Angela Shelf Medearis' great-grandfather, Papa John Davis, escaped from slavery and made his way to Oklahoma, where he was eventually accepted as a member of the Seminole tribe. Even after he left his Indian brethren and settled in Oklahoma City with his African-American wife, Papa John maintained his ties to the Seminoles and twice a year returned with his family to take part in the Indian pow-wow.
Papa John's story is the inspiration for Dancing with the Indians, which recounts a visit his grandchildren make to a pow-wow during the 1920's. The festivities begin with the Ribbon Dance as the women shake tinkling shells on their wrists and ankles and moccasin-clad dancers swirl rainbow-colored ribbons. Fire flames rise high and drum beats sound as the men do a war dance. The whole night through, the Indians dance and tell stories of their ancestors, and through it all, the children and grandchildren of Papa John take part and are welcomed.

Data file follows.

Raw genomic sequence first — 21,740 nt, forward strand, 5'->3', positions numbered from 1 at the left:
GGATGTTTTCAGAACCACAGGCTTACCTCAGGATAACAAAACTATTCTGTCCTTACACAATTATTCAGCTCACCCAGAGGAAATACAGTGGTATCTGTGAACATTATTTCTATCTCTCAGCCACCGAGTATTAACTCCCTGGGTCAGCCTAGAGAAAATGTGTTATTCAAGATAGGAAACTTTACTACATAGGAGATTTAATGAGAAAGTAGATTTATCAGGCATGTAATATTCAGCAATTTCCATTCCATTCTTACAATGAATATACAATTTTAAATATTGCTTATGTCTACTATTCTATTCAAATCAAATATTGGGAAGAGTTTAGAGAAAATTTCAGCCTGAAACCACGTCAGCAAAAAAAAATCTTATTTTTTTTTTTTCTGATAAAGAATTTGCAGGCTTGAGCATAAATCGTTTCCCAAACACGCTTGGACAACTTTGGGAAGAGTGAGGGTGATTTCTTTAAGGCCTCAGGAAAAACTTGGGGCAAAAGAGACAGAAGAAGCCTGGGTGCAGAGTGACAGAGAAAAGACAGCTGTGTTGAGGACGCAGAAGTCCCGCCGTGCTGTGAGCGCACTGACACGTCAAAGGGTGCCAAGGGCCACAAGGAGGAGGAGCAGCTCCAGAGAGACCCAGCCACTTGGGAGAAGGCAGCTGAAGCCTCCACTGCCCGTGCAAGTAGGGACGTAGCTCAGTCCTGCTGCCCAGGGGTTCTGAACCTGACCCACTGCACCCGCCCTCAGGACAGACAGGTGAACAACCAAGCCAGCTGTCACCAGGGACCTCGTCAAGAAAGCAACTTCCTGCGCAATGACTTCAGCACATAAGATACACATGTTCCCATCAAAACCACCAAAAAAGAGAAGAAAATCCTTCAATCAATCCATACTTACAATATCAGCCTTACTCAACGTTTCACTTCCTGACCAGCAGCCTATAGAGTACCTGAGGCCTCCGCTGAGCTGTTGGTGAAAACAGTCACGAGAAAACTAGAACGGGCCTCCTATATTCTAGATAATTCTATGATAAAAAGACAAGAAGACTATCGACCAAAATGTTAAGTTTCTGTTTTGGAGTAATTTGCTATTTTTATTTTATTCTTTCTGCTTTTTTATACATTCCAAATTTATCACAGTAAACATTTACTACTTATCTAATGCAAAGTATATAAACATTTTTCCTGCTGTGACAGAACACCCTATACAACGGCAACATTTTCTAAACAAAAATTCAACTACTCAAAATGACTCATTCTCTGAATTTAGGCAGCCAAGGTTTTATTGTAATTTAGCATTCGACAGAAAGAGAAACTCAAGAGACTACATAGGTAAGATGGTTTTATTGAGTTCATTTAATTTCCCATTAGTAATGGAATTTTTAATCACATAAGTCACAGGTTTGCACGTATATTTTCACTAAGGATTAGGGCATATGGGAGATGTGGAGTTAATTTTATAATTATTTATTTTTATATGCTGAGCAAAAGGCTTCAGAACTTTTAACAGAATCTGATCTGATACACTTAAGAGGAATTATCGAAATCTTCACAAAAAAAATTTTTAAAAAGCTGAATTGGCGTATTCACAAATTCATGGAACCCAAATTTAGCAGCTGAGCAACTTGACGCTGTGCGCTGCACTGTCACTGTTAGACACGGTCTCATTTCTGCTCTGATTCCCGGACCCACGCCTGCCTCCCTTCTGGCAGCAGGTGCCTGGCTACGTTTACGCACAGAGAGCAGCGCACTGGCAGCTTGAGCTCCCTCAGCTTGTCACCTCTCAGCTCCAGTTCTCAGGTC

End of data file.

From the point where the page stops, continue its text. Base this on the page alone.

All the action and mystery of an Indian pow-pow come to life in Samuel Byrd's evocative pictures. His watercolors are alive with color and motion and beautifully underscore Angela Shelf Medearis' musical verse, which pays homage to her ancestors and offers young readers a window into a little known piece of American History.